Even before the Mississippi case is heard, the Court may be confronted with even more perplexing questions about abortion lawsuits in the wake of the new Texas law, which sets up a kind of bounty-hunter regime in which private individuals would enforce the law’s ban on abortion after six weeks of pregnancy. That law is now being tested in a case racing through lower courts.
In the Kentucky case now ready for a hearing, the Court might confine the decision to whether state Attorney General Daniel Cameron should be allowed to enter the case, and revive his defense. The Justices, though, have the authority to make their inquiry as wide ranging as they choose, perhaps reopening the disagreements expressed last year about the proper constitutional principles to be applied in abortion laws.
As the Kentucky case unfolded in lower courts, the state’s top health official had been defending the law in court. That defense was dropped after the appeals court nullified the law, with that official declining to seek further review or appealing to the Supreme Court.
Attorney General Cameron then tried to step in. He twice formally moved to enter the case to continue the defense, but was turned down. The appeal court first ruled that his filing was too late. When the attorney general tried again, that court would not even allow his renewed plea to be filed. The attorney general then appealed to the Supreme Court, arguing that the lower federal courts are split on allowing such intervention. The Justices voted to review the case.
The question before the Court: Does a state attorney general have a right, as a state’s usual defender of its laws, to enter a federal case to support state law when other state officials drop out? More broadly, does it intrude on a state’s sovereign right to defend its laws against challenge if a court shuts out the only defender?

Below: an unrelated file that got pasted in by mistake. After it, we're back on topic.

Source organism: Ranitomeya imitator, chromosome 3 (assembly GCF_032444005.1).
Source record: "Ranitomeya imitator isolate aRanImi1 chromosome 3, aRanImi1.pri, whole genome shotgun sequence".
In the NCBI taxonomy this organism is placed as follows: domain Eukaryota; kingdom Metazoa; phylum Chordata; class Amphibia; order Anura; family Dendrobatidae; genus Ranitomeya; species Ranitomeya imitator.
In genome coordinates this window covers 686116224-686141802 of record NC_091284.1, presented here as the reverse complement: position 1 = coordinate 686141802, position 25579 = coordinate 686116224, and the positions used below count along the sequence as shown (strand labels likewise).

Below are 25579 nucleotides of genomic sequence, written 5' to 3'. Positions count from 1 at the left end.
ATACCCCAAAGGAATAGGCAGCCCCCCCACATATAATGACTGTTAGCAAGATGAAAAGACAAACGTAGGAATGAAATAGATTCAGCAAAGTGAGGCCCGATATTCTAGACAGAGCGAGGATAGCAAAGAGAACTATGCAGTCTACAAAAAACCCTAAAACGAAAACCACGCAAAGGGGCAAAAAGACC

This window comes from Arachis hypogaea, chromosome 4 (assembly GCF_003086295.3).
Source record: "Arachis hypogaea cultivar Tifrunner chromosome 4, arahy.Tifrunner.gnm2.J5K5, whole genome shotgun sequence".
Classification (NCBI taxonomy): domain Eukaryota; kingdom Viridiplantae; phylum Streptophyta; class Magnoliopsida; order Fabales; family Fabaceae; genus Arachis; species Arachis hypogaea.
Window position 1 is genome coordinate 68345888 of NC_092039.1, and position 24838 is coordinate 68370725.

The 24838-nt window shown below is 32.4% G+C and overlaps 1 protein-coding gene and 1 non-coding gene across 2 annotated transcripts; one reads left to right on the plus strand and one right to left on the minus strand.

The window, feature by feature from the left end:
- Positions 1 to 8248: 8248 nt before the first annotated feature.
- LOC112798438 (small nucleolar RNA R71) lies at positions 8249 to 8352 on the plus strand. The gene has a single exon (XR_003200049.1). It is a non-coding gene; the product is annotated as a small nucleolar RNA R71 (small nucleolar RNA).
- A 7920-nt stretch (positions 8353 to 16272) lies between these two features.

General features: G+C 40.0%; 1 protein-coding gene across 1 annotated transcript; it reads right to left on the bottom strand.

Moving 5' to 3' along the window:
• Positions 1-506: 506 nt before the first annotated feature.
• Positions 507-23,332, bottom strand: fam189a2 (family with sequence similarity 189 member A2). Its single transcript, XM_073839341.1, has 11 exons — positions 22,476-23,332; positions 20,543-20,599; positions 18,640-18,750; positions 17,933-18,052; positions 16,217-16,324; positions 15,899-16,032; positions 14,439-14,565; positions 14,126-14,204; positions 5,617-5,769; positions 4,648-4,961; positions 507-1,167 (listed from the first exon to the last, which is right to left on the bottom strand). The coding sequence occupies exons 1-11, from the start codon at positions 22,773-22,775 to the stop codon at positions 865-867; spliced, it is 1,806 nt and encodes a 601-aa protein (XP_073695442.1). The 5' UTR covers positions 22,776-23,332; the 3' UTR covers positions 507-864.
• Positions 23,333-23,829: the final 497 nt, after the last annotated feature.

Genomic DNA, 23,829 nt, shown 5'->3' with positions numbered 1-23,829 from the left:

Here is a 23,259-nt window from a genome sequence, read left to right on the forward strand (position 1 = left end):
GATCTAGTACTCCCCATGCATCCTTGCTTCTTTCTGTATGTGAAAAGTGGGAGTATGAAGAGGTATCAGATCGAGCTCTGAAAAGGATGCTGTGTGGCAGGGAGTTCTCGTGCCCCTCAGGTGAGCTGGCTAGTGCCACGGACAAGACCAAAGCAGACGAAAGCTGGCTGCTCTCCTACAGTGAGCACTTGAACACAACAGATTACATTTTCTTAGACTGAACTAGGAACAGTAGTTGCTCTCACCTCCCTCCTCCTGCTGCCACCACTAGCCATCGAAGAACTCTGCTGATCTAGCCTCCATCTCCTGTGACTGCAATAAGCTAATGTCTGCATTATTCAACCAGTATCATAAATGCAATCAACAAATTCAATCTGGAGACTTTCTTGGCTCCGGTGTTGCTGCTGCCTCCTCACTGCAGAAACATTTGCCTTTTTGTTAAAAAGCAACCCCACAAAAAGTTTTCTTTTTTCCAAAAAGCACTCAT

Significance: Attorney General Cameron has made it clear, throughout his attempt to rescue the 2018 law, that his strategic aim has been to get the case before the Supreme Court. He has built his legal campaign around the Court’s Louisiana ruling last year, seeing it as a strong indication that the four Justices who are doubtful about letting doctors and clinics sue to challenge state abortion law and the group of five who question the prevailing test of constitutionality would now be prepared to rescue his state’s law.
In fact, the Louisiana ruling is one of the most frequently cited precedents in Cameron’s legal filings in the Supreme Court, keeping it on prominent display for the Justices.
Twenty other states, relying on a broad state sovereignty argument, promptly urged the Court to take on the case; they did so even before the Louisville clinic and doctors had filed their response opposing review. The Court seemed positively eager to take on the case, examining it only briefly before granting review, brushing aside the clinic’s argument that Cameron still had unused legal remedies he could have attempted in lower courts to defend the law.
When the state attorney general filed his full written brief in the Court, his strategy was dressed up in a lofty argument about state sovereignty. It thus fits into the lingering efforts by state governments to show, in a variety of cases, that they have retained a degree of sovereign authority over their own affairs even though they lost much of that when the Union was formed under the Constitution in 1787.
Second case: Thompson v. Clark (This hearing, scheduled for 65 minutes, is expected to start soon after 11 a.m.)